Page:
House panel wants constructive, not combative, RFS discussion

Members of a US House Energy and Commerce subcommittee expressed frustration as petroleum industry witnesses said the federal Renewable Fuels Standard is working so poorly that it needs to be repealed, while fuel ethanol advocates said it has already produced significant benefits and deserves additional time to produce more.

“We could have had this hearing in January, and got the same…answers from you all. We need constructive ideas,” asserted John Shimkus (R-Ill.) as the Energy and Power Subcommittee held the first of 2 days of hearings on RFS impacts on stakeholders.

In an observation directed toward two of the witnesses—American Petroleum Institute Pres. Jack N. Gerard and American Fuel & Petrochemical Manufacturers Pres. Charles T. Drevna—Shimkus said: “You don’t have enough for repeal. You do have enough for reform. Good for you guys for toeing the line, but it would be helpful if you started being more constructive.”

Gene Green (D-Tex.) chimed in: “I’m as frustrated, as anybody else with the RFS. What we’ve seen the last couple of years with [renewable identification number] fraud and how the system has been gamed is driving many of us to believe the RFS should deal with things that are not edible.”

Noting that he has several biofuel facilities as well as refineries in his Houston area district, Green added, “I would probably vote for repeal of the RFS, but I don’t see how we could get there.

Bill Cassidy (R-La.) noted, “I don’t think we’re going to repeal the RFS. I’ve discussed this with several other members of this committee, and I don’t see how it could happen. We need to look at what we can do to fix it instead.”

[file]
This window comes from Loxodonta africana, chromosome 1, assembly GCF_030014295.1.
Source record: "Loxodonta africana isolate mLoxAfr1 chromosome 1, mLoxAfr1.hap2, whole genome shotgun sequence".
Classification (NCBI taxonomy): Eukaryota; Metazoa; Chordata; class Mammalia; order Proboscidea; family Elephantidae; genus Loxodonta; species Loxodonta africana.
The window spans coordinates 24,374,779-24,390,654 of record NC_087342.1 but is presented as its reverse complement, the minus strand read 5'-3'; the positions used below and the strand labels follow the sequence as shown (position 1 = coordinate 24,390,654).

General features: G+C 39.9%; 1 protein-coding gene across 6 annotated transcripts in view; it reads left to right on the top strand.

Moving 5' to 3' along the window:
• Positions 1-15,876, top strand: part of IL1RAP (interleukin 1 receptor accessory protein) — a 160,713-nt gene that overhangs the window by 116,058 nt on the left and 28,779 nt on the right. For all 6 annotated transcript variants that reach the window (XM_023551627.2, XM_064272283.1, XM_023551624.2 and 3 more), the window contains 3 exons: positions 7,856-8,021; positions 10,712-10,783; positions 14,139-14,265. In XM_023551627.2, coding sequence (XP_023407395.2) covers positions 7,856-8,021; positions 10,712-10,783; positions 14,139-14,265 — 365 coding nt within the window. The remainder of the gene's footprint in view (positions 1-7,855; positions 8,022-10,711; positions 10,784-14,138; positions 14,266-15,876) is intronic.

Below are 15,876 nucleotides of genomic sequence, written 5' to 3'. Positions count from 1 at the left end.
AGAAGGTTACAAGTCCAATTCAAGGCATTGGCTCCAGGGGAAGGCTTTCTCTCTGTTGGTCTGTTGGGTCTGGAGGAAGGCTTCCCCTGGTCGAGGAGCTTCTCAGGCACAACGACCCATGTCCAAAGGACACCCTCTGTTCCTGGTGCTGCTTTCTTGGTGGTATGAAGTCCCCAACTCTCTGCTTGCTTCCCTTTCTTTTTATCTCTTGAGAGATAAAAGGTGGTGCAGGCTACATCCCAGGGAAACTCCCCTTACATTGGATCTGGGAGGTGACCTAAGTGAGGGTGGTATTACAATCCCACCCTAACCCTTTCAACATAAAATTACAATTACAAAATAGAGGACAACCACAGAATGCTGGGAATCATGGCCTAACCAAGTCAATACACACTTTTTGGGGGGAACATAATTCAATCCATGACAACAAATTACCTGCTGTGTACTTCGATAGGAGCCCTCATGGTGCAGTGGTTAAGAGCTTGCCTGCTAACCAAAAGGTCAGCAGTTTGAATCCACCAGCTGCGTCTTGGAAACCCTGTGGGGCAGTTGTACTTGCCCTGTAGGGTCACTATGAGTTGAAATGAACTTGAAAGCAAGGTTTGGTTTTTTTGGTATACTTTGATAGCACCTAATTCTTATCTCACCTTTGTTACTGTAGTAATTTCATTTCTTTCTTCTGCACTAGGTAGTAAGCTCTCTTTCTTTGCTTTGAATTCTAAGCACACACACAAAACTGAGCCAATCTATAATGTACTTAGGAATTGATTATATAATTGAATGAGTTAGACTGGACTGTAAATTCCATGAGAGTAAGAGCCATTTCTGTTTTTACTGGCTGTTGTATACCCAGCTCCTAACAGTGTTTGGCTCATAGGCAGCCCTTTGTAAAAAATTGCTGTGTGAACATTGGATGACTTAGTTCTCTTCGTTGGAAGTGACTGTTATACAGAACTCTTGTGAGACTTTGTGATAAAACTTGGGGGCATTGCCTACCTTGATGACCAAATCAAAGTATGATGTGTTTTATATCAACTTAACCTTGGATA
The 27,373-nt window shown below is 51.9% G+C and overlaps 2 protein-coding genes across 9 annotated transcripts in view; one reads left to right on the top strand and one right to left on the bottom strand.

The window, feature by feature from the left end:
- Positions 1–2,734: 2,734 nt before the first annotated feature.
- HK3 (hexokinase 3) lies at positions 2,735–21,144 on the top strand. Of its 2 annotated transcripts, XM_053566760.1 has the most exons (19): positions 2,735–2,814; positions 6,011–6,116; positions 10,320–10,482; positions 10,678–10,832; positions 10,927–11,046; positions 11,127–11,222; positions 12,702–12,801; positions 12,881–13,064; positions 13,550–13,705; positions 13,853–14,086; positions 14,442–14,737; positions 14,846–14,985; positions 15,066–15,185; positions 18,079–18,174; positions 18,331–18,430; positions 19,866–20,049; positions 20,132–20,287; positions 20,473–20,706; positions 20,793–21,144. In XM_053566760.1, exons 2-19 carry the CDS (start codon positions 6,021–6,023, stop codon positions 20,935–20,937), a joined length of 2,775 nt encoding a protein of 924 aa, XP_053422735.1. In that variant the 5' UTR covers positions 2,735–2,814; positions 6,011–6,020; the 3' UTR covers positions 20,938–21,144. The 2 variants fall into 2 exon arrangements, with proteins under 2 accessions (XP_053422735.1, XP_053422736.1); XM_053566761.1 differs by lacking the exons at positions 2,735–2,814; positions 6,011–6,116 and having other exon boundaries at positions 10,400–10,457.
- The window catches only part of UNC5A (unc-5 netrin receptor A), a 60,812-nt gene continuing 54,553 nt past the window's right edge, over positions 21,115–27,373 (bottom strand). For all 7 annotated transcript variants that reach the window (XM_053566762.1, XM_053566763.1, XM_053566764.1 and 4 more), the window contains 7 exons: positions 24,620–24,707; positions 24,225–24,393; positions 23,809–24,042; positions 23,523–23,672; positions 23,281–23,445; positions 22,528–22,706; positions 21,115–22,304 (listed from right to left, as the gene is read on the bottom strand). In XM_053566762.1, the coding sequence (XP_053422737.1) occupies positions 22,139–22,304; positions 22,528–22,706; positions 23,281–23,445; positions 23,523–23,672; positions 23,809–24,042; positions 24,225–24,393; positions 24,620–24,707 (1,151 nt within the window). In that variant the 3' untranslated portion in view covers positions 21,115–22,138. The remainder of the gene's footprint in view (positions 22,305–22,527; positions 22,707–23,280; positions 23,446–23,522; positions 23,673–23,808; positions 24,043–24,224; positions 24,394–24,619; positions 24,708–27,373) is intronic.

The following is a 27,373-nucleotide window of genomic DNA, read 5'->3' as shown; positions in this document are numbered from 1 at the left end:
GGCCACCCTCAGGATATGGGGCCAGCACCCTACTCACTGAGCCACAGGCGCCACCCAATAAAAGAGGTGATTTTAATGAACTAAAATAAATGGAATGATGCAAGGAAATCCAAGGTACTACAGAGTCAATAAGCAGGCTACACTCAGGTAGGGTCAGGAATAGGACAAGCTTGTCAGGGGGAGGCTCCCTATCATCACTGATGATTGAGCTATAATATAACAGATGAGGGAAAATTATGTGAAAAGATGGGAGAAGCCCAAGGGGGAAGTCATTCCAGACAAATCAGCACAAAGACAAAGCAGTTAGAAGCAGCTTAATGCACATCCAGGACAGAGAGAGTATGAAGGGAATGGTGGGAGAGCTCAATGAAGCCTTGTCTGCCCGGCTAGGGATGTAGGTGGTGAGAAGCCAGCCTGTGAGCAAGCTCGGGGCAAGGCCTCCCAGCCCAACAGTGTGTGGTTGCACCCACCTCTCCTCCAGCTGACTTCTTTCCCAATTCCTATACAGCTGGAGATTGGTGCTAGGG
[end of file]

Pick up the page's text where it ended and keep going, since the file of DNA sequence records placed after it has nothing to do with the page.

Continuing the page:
Define ultimate goal

API’s Gerard replied, “I would suggest that the first thing we could do is define what we’re trying to accomplish. We need to address problems with the blend wall, which is the immediate crisis, and then go back to what we’re trying to do.”

AFPM’s Drevna added, “I think we need to look at what was anticipated, what the directives were, and what played out. We also need to look at what the overall impact is on the economy, and not just on specific segments.”

Corn-based ethanol advocates suggested refiners created their own RIN problems by refusing to blend more ethanol into the fuels they produce. “The RFS is saving consumers money, and there’s absolutely no correlation between RINs and prices at the pump,” declared Renewable Fuels Association Pres. Bob Dineen. “If oil companies don’t like RIN prices, they can simply blend more ethanol. If they don’t and gasoline supplies fall, shame on them.”

Growth Energy Chief Executive Tom Buis said, “Those who control the fueling and refining infrastructure have erected hurdles to meeting the goals that the RFS set. Consumers actually want the higher blends.”

Other biofuel industry witnesses said the US Environmental Protection Agency should exercise the authority it has to adjust alternative fuel volume requirements to reflect falling gasoline demand. Establishing requirements for multiple years also would create more certainty, they added.

“The debate over the RFS is having a chilling effect on the investment community and restricting the ability of many of our members to move forward,” said Advanced Biofuels Association Pres. Michael McAdams. “To repeal the RFS would pull the rug right out from companies which have made significant investments and change the rules of the game.”

Contact Nick Snow at nicks@pennwell.com.

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